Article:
What resistance or challenges have you encountered in developing the social equity guidelines?
I have not encountered much resistance to the idea in theory; the trickier part is implementing the program in a way that encourages the participants to truly be successful. That takes more work than just a training program or a diversity plan – it requires fairness and accessibility to be baked into every decision we make. I think the full commission has been mindful of this throughout the implementation process.
What are some specific opportunities the social equity program will provide to disadvantaged groups?
One opportunity would be technical assistance that varies based on level of expertise and ultimate goals, as well as fee waivers and connections to potential partners, employees, and employers.
What problems have you observed in other cannabis-legal states around social justice?
Evidence shows that communities disproportionately harmed by marijuana prohibition have largely been left out of the legal marijuana industry in other states.
What do you think of the social equity regulations as they stand now? Are they as you wished them to be, or did anything you wanted to be included get left out?
I am pleased with the Massachusetts regulations and very proud of them — they are the product of an open and transparent dialogue between the public and commissioners/staff with diverse experiences. I am looking forward to our dialogue later this year about the regulation of social consumption and delivery, because our commission voted to give exclusive access to those licenses to equity applicants, co-ops, and microbusinesses, initially. But we did not make any further decisions about those licenses.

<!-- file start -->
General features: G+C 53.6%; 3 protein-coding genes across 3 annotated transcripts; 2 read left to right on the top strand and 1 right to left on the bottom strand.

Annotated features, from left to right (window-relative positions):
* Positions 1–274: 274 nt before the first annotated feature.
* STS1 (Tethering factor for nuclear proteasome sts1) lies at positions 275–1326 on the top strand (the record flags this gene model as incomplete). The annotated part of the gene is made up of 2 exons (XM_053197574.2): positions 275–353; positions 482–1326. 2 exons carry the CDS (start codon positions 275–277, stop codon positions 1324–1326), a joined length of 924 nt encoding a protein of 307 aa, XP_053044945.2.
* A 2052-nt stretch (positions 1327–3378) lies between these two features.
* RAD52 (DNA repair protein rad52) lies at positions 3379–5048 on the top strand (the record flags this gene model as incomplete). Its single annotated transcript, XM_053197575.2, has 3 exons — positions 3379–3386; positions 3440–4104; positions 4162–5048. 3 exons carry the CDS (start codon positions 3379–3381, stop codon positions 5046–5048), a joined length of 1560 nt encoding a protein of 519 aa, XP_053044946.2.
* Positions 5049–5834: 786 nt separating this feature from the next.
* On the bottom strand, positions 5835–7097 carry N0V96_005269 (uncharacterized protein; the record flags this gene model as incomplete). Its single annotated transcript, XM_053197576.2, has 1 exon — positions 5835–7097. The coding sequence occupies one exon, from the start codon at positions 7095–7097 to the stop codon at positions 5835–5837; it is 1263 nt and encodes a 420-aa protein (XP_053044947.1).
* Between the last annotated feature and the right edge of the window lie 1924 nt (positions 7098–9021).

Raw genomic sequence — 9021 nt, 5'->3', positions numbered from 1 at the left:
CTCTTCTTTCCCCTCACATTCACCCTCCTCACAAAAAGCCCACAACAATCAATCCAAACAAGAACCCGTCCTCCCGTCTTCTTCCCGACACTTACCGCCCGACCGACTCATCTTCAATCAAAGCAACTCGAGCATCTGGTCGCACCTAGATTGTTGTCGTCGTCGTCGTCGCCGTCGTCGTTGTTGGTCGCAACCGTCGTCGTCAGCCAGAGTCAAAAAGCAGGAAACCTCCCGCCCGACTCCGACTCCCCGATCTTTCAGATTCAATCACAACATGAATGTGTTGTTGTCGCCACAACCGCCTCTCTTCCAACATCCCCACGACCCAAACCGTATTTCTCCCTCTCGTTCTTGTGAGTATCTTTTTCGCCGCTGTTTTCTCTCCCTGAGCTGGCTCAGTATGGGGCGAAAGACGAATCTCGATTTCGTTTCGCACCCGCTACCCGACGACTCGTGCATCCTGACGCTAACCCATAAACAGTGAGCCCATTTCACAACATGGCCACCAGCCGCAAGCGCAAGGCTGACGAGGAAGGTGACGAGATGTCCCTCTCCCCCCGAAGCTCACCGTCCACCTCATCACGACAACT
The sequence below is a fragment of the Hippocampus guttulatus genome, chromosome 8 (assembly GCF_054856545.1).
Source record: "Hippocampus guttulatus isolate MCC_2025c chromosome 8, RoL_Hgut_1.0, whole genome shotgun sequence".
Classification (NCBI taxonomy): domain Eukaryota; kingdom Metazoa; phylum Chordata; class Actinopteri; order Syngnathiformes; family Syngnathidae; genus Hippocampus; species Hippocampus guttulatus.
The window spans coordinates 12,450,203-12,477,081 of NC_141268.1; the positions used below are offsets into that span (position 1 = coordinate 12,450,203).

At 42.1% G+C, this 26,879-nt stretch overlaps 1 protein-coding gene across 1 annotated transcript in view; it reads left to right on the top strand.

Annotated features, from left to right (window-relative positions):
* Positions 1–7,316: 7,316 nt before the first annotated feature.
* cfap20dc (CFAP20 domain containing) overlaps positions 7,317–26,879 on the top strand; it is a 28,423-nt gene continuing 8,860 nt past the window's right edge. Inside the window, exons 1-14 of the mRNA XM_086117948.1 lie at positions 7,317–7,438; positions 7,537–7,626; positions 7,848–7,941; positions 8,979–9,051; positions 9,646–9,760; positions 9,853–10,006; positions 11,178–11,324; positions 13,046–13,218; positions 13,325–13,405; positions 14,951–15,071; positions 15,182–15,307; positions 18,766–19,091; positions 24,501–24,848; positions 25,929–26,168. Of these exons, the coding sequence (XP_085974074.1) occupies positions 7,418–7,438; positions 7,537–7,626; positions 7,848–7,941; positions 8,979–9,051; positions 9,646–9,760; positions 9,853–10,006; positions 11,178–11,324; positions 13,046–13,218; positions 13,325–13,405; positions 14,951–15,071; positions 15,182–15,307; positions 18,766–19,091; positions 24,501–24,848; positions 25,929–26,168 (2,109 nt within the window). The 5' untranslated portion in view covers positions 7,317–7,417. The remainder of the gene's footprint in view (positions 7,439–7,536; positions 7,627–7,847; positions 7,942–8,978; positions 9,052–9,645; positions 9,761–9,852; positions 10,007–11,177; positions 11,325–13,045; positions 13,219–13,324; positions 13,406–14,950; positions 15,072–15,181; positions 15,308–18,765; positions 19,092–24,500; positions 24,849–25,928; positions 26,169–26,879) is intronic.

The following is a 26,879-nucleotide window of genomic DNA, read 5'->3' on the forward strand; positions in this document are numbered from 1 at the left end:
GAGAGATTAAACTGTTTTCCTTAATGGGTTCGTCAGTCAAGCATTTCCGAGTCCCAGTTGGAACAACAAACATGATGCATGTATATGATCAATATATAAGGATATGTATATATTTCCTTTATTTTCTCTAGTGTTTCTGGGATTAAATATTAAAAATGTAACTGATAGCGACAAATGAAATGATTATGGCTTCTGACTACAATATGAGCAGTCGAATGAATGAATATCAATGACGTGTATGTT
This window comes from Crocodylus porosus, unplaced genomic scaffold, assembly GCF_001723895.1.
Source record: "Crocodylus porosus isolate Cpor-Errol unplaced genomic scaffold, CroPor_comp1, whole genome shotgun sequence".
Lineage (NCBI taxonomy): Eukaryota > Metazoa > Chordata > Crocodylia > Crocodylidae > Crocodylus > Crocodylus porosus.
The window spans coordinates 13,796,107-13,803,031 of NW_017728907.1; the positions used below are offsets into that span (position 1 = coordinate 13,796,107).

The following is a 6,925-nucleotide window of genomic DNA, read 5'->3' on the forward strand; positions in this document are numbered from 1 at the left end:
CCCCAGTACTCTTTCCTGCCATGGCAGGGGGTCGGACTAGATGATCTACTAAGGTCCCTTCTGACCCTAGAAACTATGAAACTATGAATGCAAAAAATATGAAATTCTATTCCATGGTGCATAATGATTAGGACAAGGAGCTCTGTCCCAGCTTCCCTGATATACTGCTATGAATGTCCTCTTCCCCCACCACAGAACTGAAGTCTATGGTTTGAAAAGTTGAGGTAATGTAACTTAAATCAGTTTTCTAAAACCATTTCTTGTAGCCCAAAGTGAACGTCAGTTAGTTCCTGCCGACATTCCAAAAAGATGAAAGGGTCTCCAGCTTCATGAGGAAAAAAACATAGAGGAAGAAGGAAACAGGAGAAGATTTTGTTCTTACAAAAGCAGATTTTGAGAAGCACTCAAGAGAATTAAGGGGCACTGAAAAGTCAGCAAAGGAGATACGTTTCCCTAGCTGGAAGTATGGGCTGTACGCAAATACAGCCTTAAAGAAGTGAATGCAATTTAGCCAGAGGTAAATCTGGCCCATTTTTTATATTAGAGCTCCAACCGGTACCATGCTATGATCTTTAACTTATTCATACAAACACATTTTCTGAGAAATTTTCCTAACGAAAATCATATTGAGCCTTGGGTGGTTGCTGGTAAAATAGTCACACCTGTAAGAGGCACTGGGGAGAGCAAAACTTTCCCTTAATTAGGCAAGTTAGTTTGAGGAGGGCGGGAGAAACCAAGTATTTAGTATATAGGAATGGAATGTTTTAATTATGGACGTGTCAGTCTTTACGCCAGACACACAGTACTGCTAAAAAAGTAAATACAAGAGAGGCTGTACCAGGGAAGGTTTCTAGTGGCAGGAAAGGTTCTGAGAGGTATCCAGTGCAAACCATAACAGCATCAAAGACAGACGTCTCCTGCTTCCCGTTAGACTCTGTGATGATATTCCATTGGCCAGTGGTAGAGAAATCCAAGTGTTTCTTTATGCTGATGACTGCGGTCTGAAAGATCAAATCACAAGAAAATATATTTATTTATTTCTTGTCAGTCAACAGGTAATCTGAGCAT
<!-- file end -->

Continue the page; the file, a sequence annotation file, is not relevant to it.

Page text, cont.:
What are your general thoughts around Massachusetts’ impending launch of adult-use cannabis sales? Is it going as expected?
If I could go back in time, I would have spent more time encouraging city and town officials and residents to think in advance about how they wanted legal marijuana to look locally, and how they might thoughtfully institute their own values into the regulation of such businesses.
What advice do you have for activists and readers on the most effective ways to push for both legal cannabis and social equity at the same time?
I just did a webinar on this topic — here’s the link. In short, organize with others on a similar page, figure out what you want, and ask for it concisely and consistently.
Do you have any statistics on how many people have benefited from social equity program so far, and how many more could potentially benefit?
At this time, no licenses have been issued. [Editor’s note: This interview was conducted prior to the Commission issuing its first canna-business license.] However, our equity program will launch this summer, and we are required to measure the meaningful participation of different communities in the legal industry. So we will absolutely have that data as time goes on.
For more information about the Massachusetts Cannabis Commission and its social equity programs, check out their website. And if you’re interested in providing technical assistance to Massachusetts’ equity program participants, the deadline for applications is July 25th, 5pm EDT.